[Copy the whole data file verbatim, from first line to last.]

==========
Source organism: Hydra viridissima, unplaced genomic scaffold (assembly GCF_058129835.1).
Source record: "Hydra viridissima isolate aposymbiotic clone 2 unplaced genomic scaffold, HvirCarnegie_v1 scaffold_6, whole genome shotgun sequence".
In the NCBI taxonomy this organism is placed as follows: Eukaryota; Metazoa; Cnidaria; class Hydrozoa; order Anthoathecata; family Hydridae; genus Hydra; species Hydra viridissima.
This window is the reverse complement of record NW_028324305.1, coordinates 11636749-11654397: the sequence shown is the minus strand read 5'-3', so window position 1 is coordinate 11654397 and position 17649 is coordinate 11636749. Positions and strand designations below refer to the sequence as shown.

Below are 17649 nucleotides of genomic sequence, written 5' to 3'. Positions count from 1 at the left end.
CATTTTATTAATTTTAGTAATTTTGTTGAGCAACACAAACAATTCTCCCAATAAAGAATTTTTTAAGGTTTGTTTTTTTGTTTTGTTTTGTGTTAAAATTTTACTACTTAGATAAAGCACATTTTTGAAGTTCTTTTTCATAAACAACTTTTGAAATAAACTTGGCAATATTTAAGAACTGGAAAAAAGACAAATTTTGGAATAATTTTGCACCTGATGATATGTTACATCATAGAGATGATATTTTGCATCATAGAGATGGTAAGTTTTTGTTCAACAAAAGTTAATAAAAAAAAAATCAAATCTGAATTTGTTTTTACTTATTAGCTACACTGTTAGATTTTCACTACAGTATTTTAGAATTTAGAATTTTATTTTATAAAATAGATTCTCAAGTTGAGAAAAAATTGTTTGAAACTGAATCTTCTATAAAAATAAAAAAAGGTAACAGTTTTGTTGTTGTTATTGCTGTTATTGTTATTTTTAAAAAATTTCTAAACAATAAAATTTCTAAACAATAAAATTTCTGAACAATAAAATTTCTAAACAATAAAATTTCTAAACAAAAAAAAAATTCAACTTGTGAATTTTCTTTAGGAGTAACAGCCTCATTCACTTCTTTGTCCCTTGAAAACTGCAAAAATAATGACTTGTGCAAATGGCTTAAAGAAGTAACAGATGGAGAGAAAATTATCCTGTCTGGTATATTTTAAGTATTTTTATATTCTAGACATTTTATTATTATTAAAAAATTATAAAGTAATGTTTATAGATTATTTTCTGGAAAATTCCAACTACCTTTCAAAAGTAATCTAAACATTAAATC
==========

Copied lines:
Source organism: Hydra viridissima, unplaced genomic scaffold (assembly GCF_058129835.1).
Source record: "Hydra viridissima isolate aposymbiotic clone 2 unplaced genomic scaffold, HvirCarnegie_v1 scaffold_6, whole genome shotgun sequence".
In the NCBI taxonomy this organism is placed as follows: Eukaryota; Metazoa; Cnidaria; class Hydrozoa; order Anthoathecata; family Hydridae; genus Hydra; species Hydra viridissima.
This window is the reverse complement of record NW_028324305.1, coordinates 11636749-11654397: the sequence shown is the minus strand read 5'-3', so window position 1 is coordinate 11654397 and position 17649 is coordinate 11636749. Positions and strand designations below refer to the sequence as shown.

Below are 17649 nucleotides of genomic sequence, written 5' to 3'. Positions count from 1 at the left end.
CATTTTATTAATTTTAGTAATTTTGTTGAGCAACACAAACAATTCTCCCAATAAAGAATTTTTTAAGGTTTGTTTTTTTGTTTTGTTTTGTGTTAAAATTTTACTACTTAGATAAAGCACATTTTTGAAGTTCTTTTTCATAAACAACTTTTGAAATAAACTTGGCAATATTTAAGAACTGGAAAAAAGACAAATTTTGGAATAATTTTGCACCTGATGATATGTTACATCATAGAGATGATATTTTGCATCATAGAGATGGTAAGTTTTTGTTCAACAAAAGTTAATAAAAAAAAAATCAAATCTGAATTTGTTTTTACTTATTAGCTACACTGTTAGATTTTCACTACAGTATTTTAGAATTTAGAATTTTATTTTATAAAATAGATTCTCAAGTTGAGAAAAAATTGTTTGAAACTGAATCTTCTATAAAAATAAAAAAAGGTAACAGTTTTGTTGTTGTTATTGCTGTTATTGTTATTTTTAAAAAATTTCTAAACAATAAAATTTCTAAACAATAAAATTTCTGAACAATAAAATTTCTAAACAATAAAATTTCTAAACAAAAAAAAAATTCAACTTGTGAATTTTCTTTAGGAGTAACAGCCTCATTCACTTCTTTGTCCCTTGAAAACTGCAAAAATAATGACTTGTGCAAATGGCTTAAAGAAGTAACAGATGGAGAGAAAATTATCCTGTCTGGTATATTTTAAGTATTTTTATATTCTAGACATTTTATTATTATTAAAAAATTATAAAGTAATGTTTATAGATTATTTTCTGGAAAATTCCAACTACCTTTCAAAAGTAATCTAAACATTAAATC